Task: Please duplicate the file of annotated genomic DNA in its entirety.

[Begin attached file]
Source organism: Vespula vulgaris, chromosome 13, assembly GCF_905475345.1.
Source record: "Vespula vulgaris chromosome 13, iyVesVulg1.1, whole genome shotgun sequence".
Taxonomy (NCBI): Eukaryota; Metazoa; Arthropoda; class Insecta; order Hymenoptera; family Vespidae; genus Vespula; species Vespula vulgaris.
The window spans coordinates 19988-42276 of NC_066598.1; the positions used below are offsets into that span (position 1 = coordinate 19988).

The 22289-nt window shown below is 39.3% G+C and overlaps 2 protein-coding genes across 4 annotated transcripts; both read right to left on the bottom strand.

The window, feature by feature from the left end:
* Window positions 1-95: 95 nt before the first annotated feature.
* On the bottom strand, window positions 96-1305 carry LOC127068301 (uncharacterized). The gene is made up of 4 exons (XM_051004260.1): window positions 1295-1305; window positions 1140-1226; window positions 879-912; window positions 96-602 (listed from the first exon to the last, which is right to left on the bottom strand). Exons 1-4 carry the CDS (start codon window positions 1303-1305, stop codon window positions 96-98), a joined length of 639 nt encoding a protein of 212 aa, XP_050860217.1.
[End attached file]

Source organism: Vespula vulgaris, chromosome 13, assembly GCF_905475345.1.
Source record: "Vespula vulgaris chromosome 13, iyVesVulg1.1, whole genome shotgun sequence".
Taxonomy (NCBI): Eukaryota; Metazoa; Arthropoda; class Insecta; order Hymenoptera; family Vespidae; genus Vespula; species Vespula vulgaris.
The window spans coordinates 19988-42276 of NC_066598.1; the positions used below are offsets into that span (position 1 = coordinate 19988).

The 22289-nt window shown below is 39.3% G+C and overlaps 2 protein-coding genes across 4 annotated transcripts; both read right to left on the bottom strand.

The window, feature by feature from the left end:
* Window positions 1-95: 95 nt before the first annotated feature.
* On the bottom strand, window positions 96-1305 carry LOC127068301 (uncharacterized). The gene is made up of 4 exons (XM_051004260.1): window positions 1295-1305; window positions 1140-1226; window positions 879-912; window positions 96-602 (listed from the first exon to the last, which is right to left on the bottom strand). Exons 1-4 carry the CDS (start codon window positions 1303-1305, stop codon window positions 96-98), a joined length of 639 nt encoding a protein of 212 aa, XP_050860217.1.